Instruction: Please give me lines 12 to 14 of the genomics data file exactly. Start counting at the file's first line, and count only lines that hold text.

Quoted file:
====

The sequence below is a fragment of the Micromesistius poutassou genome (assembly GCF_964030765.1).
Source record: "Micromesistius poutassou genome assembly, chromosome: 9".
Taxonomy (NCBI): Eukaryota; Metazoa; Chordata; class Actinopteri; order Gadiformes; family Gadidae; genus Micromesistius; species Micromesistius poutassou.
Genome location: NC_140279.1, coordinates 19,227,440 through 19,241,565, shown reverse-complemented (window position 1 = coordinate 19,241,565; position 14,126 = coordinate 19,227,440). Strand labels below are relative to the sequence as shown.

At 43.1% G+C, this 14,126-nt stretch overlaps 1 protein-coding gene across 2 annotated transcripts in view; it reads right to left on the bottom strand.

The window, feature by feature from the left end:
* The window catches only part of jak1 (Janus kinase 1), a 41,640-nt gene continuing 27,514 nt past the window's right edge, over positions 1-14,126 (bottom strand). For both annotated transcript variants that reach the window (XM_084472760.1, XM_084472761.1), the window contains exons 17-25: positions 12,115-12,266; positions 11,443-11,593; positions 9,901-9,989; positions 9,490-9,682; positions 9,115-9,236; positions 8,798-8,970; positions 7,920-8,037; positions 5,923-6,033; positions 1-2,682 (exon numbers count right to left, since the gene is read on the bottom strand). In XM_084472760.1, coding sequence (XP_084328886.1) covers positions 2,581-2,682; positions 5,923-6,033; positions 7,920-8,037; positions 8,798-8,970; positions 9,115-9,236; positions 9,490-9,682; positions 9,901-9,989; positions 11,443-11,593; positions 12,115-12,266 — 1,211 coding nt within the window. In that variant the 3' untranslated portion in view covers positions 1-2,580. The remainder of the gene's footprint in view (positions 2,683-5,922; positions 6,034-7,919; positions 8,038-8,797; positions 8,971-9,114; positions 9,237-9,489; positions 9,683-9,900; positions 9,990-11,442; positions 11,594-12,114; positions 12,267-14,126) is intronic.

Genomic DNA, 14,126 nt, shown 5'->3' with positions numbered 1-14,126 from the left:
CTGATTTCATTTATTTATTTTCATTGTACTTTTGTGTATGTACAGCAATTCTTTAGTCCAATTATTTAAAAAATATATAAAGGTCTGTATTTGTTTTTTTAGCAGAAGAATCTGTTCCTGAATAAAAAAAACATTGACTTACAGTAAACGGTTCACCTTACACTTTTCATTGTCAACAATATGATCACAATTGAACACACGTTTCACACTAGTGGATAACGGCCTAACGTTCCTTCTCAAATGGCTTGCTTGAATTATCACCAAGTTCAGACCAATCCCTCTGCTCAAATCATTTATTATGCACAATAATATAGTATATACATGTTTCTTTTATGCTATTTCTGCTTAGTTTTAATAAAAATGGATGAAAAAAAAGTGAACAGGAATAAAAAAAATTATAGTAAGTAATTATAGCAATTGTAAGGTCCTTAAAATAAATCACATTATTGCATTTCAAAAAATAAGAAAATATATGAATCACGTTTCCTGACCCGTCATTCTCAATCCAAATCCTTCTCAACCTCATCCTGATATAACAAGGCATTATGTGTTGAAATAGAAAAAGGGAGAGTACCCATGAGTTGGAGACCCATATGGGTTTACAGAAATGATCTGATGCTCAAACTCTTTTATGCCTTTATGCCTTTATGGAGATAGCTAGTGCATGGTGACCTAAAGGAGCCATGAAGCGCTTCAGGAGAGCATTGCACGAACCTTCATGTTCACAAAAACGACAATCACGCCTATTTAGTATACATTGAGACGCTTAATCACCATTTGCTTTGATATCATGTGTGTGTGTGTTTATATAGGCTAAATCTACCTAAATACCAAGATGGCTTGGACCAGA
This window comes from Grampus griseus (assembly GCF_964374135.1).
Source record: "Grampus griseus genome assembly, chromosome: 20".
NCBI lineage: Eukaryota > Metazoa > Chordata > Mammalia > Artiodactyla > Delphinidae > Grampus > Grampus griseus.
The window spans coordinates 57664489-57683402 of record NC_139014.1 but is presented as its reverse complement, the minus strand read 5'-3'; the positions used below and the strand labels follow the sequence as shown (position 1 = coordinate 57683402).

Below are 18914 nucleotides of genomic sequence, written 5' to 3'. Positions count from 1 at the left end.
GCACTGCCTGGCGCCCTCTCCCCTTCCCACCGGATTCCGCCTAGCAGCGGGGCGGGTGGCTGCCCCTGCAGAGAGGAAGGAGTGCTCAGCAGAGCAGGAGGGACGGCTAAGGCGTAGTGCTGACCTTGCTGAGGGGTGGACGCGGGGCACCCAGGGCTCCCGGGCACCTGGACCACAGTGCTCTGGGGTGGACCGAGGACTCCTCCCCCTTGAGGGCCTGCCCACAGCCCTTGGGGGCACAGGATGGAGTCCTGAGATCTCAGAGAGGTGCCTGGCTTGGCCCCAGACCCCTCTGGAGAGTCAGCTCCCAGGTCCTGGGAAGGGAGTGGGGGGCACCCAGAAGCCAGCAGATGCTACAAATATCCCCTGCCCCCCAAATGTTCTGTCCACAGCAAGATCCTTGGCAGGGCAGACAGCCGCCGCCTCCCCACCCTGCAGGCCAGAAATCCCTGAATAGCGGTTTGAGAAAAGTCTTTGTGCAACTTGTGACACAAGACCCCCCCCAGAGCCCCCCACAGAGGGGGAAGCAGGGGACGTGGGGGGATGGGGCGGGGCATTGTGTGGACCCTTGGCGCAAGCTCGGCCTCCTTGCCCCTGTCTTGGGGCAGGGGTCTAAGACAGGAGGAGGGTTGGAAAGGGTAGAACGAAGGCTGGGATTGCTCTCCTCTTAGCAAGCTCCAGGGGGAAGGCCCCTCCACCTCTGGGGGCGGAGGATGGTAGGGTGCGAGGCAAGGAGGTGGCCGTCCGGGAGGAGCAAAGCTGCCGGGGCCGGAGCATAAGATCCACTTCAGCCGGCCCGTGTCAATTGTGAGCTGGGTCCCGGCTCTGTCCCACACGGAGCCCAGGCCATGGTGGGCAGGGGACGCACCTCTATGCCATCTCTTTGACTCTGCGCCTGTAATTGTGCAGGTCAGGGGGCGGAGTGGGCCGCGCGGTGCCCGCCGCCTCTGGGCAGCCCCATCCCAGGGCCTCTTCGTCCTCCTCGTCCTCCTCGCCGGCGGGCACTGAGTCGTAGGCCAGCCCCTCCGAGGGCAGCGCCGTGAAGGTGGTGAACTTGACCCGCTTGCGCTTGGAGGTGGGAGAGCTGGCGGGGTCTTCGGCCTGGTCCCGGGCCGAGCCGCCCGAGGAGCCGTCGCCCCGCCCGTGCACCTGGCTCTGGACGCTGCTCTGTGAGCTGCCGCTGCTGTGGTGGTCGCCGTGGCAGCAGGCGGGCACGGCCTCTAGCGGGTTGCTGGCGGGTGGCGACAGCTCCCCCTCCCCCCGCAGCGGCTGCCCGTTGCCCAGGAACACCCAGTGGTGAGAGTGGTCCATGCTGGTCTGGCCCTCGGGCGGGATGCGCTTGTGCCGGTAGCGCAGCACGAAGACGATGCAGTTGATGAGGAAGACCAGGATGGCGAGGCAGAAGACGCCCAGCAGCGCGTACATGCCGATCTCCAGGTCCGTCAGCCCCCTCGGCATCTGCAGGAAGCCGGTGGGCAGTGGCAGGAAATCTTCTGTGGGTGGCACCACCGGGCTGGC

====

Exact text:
NCBI lineage: Eukaryota > Metazoa > Chordata > Mammalia > Artiodactyla > Delphinidae > Grampus > Grampus griseus.
The window spans coordinates 57664489-57683402 of record NC_139014.1 but is presented as its reverse complement, the minus strand read 5'-3'; the positions used below and the strand labels follow the sequence as shown (position 1 = coordinate 57683402).

Below are 18914 nucleotides of genomic sequence, written 5' to 3'. Positions count from 1 at the left end.